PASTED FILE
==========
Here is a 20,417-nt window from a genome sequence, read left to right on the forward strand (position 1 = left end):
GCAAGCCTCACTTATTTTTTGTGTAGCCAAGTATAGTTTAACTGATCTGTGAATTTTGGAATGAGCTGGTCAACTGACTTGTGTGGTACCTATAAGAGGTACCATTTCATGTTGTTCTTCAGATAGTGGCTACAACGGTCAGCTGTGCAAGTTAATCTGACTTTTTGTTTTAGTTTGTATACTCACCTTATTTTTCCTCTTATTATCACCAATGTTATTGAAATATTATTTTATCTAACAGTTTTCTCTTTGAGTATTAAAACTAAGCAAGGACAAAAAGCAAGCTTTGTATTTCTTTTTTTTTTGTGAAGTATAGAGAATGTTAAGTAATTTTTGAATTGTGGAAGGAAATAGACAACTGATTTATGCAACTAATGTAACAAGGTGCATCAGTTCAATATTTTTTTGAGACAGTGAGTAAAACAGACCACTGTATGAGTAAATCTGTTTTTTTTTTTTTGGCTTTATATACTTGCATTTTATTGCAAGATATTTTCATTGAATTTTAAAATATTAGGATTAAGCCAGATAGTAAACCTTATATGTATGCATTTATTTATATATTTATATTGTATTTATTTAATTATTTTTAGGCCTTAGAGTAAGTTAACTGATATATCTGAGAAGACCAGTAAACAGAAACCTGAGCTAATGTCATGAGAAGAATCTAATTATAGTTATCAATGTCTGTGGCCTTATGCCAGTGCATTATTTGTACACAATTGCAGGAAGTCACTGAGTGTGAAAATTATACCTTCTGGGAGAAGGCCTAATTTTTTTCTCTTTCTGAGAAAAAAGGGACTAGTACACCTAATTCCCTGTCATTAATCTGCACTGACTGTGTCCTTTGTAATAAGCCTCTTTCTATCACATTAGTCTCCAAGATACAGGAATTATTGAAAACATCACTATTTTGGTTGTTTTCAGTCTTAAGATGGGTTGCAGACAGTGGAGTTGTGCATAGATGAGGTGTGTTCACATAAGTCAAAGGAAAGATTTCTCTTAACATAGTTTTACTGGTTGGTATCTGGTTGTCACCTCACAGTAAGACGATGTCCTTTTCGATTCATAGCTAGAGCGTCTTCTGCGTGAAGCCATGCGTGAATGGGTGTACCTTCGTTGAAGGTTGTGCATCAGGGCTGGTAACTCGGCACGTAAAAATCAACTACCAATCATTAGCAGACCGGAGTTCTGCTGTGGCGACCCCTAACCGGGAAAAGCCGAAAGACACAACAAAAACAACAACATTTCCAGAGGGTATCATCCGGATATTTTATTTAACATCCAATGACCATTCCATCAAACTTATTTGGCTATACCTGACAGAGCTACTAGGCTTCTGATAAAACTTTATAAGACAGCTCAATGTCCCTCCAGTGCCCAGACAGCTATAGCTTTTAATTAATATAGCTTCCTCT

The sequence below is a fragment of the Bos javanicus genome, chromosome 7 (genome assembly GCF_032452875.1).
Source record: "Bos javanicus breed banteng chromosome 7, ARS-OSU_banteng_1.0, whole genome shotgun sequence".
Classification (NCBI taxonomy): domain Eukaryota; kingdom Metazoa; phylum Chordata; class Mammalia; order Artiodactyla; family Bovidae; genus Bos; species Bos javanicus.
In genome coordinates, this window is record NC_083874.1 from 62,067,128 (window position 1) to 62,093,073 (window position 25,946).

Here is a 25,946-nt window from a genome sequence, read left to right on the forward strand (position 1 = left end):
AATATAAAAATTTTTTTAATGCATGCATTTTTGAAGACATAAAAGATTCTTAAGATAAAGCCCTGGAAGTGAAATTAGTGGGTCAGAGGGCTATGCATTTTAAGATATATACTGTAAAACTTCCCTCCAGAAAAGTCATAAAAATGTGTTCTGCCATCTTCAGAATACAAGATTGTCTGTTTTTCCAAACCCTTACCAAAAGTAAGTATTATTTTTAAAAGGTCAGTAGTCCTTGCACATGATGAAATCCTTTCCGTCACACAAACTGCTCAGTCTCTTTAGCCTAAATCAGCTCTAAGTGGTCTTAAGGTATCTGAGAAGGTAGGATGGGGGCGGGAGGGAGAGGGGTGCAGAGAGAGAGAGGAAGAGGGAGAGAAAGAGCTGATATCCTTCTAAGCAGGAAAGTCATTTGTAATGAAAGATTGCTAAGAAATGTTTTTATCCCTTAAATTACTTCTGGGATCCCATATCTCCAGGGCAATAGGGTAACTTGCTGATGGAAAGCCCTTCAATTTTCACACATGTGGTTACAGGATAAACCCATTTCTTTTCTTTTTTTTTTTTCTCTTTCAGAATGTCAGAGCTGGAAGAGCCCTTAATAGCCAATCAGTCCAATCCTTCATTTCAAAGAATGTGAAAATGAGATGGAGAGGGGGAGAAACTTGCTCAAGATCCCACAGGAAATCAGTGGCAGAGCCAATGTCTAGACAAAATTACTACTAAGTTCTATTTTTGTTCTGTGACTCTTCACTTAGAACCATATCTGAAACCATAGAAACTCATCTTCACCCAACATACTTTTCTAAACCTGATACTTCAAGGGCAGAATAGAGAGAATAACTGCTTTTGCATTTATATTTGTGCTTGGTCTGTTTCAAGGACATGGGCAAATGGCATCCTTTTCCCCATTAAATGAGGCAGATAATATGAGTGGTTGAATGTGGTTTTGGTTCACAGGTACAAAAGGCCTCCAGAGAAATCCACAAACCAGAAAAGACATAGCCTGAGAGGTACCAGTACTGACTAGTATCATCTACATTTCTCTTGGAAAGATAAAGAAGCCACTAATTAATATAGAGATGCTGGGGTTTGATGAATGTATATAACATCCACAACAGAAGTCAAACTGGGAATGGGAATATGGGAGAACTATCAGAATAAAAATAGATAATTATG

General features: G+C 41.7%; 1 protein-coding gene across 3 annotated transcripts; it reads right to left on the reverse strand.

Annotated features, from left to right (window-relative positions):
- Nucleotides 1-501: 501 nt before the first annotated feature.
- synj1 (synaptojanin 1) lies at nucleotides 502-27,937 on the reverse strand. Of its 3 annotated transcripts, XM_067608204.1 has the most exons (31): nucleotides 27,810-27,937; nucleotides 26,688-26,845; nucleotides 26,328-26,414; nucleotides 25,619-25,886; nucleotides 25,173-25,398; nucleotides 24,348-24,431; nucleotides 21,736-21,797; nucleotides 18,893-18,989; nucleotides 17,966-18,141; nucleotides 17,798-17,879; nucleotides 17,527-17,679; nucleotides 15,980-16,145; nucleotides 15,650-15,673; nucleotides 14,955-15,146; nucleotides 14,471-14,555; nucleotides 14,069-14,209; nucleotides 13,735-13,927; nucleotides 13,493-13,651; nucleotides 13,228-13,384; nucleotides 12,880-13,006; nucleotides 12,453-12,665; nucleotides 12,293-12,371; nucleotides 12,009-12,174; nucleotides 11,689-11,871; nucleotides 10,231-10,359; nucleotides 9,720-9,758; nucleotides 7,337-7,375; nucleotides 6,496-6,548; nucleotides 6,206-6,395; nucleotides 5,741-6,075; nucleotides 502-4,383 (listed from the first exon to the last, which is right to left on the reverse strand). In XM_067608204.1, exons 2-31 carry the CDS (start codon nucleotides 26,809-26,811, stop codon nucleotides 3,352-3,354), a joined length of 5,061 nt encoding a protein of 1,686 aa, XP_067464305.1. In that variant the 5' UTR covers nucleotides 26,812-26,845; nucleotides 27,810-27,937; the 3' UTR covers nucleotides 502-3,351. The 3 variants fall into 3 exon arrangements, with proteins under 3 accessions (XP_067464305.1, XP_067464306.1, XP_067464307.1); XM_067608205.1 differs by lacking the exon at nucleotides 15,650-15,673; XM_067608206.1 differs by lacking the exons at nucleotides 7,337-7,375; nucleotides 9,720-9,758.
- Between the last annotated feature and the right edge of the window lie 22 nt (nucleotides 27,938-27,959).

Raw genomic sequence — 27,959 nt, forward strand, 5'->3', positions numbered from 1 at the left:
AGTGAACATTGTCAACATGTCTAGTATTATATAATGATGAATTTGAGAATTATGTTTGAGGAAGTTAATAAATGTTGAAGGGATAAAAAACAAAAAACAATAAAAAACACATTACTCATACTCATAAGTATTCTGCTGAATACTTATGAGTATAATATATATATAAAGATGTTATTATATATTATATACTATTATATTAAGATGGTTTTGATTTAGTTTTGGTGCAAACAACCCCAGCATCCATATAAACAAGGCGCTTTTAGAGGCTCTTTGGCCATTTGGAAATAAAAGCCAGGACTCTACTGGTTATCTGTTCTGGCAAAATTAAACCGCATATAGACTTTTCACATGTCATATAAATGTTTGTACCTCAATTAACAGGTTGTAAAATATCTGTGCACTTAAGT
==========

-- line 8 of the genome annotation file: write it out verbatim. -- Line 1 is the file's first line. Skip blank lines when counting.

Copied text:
AATATAAAAATTTTTTTAATGCATGCATTTTTGAAGACATAAAAGATTCTTAAGATAAAGCCCTGGAAGTGAAATTAGTGGGTCAGAGGGCTATGCATTTTAAGATATATACTGTAAAACTTCCCTCCAGAAAAGTCATAAAAATGTGTTCTGCCATCTTCAGAATACAAGATTGTCTGTTTTTCCAAACCCTTACCAAAAGTAAGTATTATTTTTAAAAGGTCAGTAGTCCTTGCACATGATGAAATCCTTTCCGTCACACAAACTGCTCAGTCTCTTTAGCCTAAATCAGCTCTAAGTGGTCTTAAGGTATCTGAGAAGGTAGGATGGGGGCGGGAGGGAGAGGGGTGCAGAGAGAGAGAGGAAGAGGGAGAGAAAGAGCTGATATCCTTCTAAGCAGGAAAGTCATTTGTAATGAAAGATTGCTAAGAAATGTTTTTATCCCTTAAATTACTTCTGGGATCCCATATCTCCAGGGCAATAGGGTAACTTGCTGATGGAAAGCCCTTCAATTTTCACACATGTGGTTACAGGATAAACCCATTTCTTTTCTTTTTTTTTTTTCTCTTTCAGAATGTCAGAGCTGGAAGAGCCCTTAATAGCCAATCAGTCCAATCCTTCATTTCAAAGAATGTGAAAATGAGATGGAGAGGGGGAGAAACTTGCTCAAGATCCCACAGGAAATCAGTGGCAGAGCCAATGTCTAGACAAAATTACTACTAAGTTCTATTTTTGTTCTGTGACTCTTCACTTAGAACCATATCTGAAACCATAGAAACTCATCTTCACCCAACATACTTTTCTAAACCTGATACTTCAAGGGCAGAATAGAGAGAATAACTGCTTTTGCATTTATATTTGTGCTTGGTCTGTTTCAAGGACATGGGCAAATGGCATCCTTTTCCCCATTAAATGAGGCAGATAATATGAGTGGTTGAATGTGGTTTTGGTTCACAGGTACAAAAGGCCTCCAGAGAAATCCACAAACCAGAAAAGACATAGCCTGAGAGGTACCAGTACTGACTAGTATCATCTACATTTCTCTTGGAAAGATAAAGAAGCCACTAATTAATATAGAGATGCTGGGGTTTGATGAATGTATATAACATCCACAACAGAAGTCAAACTGGGAATGGGAATATGGGAGAACTATCAGAATAAAAATAGATAATTATG